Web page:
- While he didn't provide specifics, it was clear that Scott plans to focus on using new media to increase the conference's exposure, which suggests the official website will be upgraded in the coming months.
- Scott said the conference could find new forms of revenue in international markets, particularly along the Pacific Rim. He noted that UCLA has 70 stores selling Bruins apparel in China.
Posted by ESPN.com's Ted Miller
For 26 years atop the Pac-10, commissioner Tom Hansen has been an advocate for change as well as a defender of tradition.
Both qualities have earned him admirers and critics.
During his tenure, the conference has become an all-sports powerhouse that annually piles up national championships, though some argue at the expense of the sport that pays for it all: football.
Hansen steps aside today, and Larry Scott, former chairman and CEO of the Women's Tennis Association, takes over.
|AP Photo/Paul Sakuma|
|Pac-10 commisioner Tom Hansen is stepping down Wednesday after 26 years at the helm.|
But before he does that, he looks back, looks forward and assesses the Pac-10 present.
Think back to when you started 26 years ago: Did you imagine then that college football would look like it does today?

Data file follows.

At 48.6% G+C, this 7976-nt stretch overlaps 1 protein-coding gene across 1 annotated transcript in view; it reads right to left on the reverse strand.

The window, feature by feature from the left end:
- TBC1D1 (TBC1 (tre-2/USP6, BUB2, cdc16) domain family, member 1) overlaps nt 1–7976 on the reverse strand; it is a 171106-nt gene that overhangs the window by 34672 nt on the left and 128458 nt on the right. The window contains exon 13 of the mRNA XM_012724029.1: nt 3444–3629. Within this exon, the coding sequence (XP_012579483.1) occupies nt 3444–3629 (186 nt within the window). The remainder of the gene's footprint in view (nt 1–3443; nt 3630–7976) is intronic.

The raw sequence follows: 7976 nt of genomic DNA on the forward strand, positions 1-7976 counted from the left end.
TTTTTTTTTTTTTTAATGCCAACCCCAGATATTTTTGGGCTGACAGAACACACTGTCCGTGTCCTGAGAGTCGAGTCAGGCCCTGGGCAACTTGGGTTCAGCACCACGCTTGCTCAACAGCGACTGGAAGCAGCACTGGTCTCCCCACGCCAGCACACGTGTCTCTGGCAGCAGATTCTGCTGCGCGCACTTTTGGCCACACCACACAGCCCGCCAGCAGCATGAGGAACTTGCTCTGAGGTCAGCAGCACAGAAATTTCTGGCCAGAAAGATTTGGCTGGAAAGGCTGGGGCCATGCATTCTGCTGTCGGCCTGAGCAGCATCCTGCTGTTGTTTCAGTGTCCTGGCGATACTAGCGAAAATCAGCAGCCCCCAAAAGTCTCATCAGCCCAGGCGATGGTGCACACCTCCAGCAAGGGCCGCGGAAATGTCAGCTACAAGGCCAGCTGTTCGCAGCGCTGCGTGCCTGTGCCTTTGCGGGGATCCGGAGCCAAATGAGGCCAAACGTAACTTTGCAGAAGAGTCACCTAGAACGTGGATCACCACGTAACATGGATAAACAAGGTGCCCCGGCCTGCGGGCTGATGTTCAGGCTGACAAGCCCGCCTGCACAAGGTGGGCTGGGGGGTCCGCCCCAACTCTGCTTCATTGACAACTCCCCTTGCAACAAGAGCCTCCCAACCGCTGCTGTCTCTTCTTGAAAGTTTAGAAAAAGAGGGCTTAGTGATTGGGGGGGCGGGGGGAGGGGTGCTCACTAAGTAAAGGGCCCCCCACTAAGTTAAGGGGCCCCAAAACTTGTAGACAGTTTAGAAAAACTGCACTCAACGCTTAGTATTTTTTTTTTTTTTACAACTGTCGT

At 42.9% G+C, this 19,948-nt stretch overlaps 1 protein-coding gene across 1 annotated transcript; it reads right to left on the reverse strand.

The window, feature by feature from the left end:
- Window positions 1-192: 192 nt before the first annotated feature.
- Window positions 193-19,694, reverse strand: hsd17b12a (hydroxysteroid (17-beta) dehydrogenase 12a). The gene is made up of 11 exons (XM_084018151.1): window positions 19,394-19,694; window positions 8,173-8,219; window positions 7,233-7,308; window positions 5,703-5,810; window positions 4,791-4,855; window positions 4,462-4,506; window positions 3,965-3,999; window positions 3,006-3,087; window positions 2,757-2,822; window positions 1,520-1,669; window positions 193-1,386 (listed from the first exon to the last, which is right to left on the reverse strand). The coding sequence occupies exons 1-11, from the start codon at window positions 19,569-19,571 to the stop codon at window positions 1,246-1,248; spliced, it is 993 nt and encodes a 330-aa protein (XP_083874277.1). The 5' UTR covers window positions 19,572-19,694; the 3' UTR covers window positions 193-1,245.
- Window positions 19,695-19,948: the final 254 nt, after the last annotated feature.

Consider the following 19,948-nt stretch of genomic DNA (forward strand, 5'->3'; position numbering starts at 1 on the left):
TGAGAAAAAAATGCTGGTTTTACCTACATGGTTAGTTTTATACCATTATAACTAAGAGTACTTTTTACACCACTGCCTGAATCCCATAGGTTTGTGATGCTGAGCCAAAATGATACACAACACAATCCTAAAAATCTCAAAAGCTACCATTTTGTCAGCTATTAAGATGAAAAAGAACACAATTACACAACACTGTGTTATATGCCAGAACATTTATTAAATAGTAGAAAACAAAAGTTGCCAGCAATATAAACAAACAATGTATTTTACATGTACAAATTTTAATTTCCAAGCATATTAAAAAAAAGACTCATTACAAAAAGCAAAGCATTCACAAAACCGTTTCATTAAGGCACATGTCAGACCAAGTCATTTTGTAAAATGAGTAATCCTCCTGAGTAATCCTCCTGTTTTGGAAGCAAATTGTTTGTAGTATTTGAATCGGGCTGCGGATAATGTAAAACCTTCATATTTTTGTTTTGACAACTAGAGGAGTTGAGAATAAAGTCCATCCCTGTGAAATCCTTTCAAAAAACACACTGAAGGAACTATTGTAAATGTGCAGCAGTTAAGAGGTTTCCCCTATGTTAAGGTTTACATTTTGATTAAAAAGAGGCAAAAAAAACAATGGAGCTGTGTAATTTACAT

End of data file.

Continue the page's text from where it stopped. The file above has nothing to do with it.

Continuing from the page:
Tom Hansen: I probably hoped it would because I think it looks wonderful today. But I really didn't envision it being as important as it is, as good as it is, holding its TV ratings as well as it has during the fragmentation of the television audience. The in-stadium attendance -- I don't have these numbers exactly -- but I saw recently that in 1979 that attendance was 26 million and today it's 38 million. And the attendance at bowl games last year was very good and bowl game ratings were very good. I think that back in 1983, none of us was really sure what television would do. There were uncertainties with what the future would hold.
If you could change one thing about college football -- across the entire landscape of teams and conferences -- what would it be?
TH: As always, you'd want to make it safer for the student-athlete. That's something we constantly seek. It is a violent game and unfortunately participants get hurt. Beyond that, I like a lot where it is. We probably have too many bowl games but teams and players who get to participate probably have a good time and feel like it's a reward for 12 months of hard work.
There was a report in the Seattle Times about the Pac-10 talking to the Alamo Bowl: Where does that stand?
TH: We've talked to quite a few bowls in the last six months, particularly in the West. This is the last year of the current [non-BCS] bowl cycle. We tried to move quickly this year for a number of reasons having to do with bowls' television agreements and bowls' sponsorship agreements. We would certainly be interested in the Alamo Bowl, if we could fit it into our bowl lineup. We had two games there [1993 and 1994] and had an excellent experience and people love to go to San Antonio. It would be a very attractive destination for Pac-10 fans.
Do you imagine significant changes in the Pac-10 bowl arrangements over the coming years?
TH: Not very significant because we know from history that the Florida bowls, the Southeast bowls, are not interested in our teams because of the travel distances for fans and our probable inability to sell tickets in that area. So we are pretty well restricted in where we would have opportunities.